The legacy

Since Gowling’s time at United, where he was only an amateur in the early days, there have been no true amateurs in the first team, and the whole concept has largely disappeared, at least in the sense of those players who had some sort of commitment to the idea of playing football for its own sake, rather than for financial reward. The rules have changed and no-one needs to be strictly segregated in the game any more, which is perhaps for the best.

However, I do think the beliefs that players such as Harold Hardman, Les Olive and Mike Pinner brought to United , which were deeply rooted in the amateur philosophy still have a place. And it’s also very good to remember in this year of the London Olympics, just how committed the great Matt Busby was to the cause when he managed the GB Amateurs 64 years ago. The fact that he selected more amateurs than any other manager in United history shows how deep his respect was for ‘spare-timers’.

When those three past and present amateurs came together in February 1961 they were the inheritors of a shared value system going back decades that still had much to offer and went to the heart of what had made United great. If for no other reason that makes their stories worth re-telling, as a way of celebrating those qualities of team spirit, sportsmanship and the never-ceasing quest for glory on behalf of the great mass of supporters.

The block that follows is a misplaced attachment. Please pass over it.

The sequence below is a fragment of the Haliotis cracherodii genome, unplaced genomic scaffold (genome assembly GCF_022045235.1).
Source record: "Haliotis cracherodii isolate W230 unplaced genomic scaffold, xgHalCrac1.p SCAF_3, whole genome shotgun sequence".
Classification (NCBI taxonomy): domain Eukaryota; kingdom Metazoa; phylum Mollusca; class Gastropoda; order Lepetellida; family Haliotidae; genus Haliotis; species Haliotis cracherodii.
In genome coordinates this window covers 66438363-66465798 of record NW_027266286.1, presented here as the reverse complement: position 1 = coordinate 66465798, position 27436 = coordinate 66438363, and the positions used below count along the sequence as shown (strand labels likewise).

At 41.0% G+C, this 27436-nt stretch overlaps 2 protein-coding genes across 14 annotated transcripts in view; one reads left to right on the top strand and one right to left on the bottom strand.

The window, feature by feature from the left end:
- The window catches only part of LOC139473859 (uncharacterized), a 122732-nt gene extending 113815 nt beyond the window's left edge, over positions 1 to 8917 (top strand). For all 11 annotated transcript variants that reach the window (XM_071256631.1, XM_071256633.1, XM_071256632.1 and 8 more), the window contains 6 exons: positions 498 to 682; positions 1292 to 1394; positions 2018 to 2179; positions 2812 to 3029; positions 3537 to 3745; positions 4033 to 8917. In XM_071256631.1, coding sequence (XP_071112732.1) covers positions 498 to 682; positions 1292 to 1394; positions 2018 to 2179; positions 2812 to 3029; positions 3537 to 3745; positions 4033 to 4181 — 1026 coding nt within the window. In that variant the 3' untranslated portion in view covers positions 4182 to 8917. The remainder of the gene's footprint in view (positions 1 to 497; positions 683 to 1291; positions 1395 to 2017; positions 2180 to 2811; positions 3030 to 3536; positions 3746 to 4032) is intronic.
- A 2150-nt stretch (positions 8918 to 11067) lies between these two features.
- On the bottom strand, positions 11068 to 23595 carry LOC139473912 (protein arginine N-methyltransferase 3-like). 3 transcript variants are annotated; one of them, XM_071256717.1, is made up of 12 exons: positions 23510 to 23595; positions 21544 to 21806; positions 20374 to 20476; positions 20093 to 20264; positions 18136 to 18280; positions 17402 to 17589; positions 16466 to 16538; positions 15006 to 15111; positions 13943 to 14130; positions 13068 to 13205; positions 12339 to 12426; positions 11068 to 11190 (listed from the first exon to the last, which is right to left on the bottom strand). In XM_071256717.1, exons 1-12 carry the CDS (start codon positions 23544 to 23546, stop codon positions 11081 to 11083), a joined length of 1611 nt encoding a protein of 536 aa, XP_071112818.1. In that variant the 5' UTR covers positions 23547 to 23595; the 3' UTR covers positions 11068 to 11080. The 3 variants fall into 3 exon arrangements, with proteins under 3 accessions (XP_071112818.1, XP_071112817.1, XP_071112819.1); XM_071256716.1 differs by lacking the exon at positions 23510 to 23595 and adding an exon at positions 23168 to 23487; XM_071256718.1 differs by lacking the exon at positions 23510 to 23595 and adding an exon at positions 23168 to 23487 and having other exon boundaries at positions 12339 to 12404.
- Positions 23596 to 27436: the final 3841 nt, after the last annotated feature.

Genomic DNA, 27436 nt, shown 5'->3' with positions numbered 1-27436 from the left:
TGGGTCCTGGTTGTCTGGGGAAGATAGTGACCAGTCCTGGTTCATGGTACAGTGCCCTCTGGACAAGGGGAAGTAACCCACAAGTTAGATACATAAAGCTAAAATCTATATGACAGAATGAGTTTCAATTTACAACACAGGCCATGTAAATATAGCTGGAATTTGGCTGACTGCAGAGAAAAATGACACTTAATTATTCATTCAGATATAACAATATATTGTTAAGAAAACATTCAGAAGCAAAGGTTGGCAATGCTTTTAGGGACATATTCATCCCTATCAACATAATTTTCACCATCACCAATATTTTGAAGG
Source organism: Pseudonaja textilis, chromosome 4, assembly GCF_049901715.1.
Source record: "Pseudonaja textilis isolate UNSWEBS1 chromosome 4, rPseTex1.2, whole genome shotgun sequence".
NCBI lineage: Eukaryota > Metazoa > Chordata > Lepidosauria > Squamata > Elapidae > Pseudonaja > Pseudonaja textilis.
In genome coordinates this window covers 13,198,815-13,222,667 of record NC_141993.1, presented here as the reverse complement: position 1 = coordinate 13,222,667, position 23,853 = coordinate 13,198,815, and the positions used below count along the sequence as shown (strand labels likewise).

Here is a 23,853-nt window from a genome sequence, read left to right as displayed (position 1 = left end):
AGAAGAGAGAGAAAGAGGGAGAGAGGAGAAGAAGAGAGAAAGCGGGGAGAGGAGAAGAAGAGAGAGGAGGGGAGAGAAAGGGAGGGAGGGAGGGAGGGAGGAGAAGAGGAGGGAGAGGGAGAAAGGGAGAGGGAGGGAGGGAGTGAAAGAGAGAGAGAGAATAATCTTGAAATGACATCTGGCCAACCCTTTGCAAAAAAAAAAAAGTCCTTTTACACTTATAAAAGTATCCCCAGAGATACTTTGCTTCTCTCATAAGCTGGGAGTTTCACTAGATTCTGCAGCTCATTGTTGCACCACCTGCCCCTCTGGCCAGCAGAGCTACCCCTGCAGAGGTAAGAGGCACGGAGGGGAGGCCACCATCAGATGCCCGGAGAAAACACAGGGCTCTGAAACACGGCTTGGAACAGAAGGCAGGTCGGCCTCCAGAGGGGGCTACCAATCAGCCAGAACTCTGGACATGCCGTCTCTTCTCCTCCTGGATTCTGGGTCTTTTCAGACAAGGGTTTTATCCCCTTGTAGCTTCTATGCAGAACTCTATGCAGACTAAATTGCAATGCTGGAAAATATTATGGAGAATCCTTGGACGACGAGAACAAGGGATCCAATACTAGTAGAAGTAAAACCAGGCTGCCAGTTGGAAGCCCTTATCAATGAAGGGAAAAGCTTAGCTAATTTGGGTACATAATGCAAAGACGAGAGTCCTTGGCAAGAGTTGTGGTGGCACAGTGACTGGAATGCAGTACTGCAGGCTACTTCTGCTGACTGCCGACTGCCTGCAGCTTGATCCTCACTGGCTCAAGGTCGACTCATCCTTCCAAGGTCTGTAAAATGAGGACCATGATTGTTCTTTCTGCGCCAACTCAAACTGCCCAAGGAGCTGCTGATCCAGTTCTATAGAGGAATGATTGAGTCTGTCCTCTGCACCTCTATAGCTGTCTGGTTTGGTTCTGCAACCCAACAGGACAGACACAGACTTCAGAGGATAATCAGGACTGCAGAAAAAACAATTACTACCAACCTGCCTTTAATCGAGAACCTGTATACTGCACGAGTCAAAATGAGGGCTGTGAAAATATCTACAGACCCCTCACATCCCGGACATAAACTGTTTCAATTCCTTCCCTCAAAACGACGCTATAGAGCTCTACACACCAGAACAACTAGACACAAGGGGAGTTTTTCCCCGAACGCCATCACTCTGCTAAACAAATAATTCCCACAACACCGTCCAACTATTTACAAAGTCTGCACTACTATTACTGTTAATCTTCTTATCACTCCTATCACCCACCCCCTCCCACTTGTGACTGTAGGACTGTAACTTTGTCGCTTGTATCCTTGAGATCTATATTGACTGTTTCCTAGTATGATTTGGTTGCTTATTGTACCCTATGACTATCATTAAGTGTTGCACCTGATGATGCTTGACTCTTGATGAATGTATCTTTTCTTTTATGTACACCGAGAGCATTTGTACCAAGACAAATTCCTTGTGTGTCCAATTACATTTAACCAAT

What happened to Ronnie Briggs?

And what of poor Ronnie Briggs? Well, with Gregg and Gaskell around, opportunities were limited but the athletic Irishman still managed a creditable 8 appearances in the season following his traumatic early baptism of fire. Thankfully, he never had a repeat of his nightmare 14-in-3 , as he helped a still struggling United to win win three and draw two, only twice conceding more than one goal. His finest moment was probably when he kept a clean sheet against the ultimate League Champions Ipswich, who were surprisingly thrashed 5-0 at Old Trafford. Briggs also won two caps for Northern Ireland in 1962 and then in 1965, by which time he’d moved on, first to Swansea and then to Bristol Rovers. Not a brilliant career, but not a failure either, as it might have been if Mike Pinner hadn’t answered Matt Busby’s SOS call.

….and Mike Pinner?

Mike Pinner is evidently still active as a solicitor, specialising as a property development and investmnent lawyer. On his company website there’s a paragraph outlining his legal experience, ending with the briefest of mentions of his distinguished life in football. It’s clear from this terse, modest summation that even after half a century his four matches in goal for Manchester United were something of a highlight:

‘Early in his career he played football for Great Britain in the Olympics and later for Manchester United’

That’s the spirit.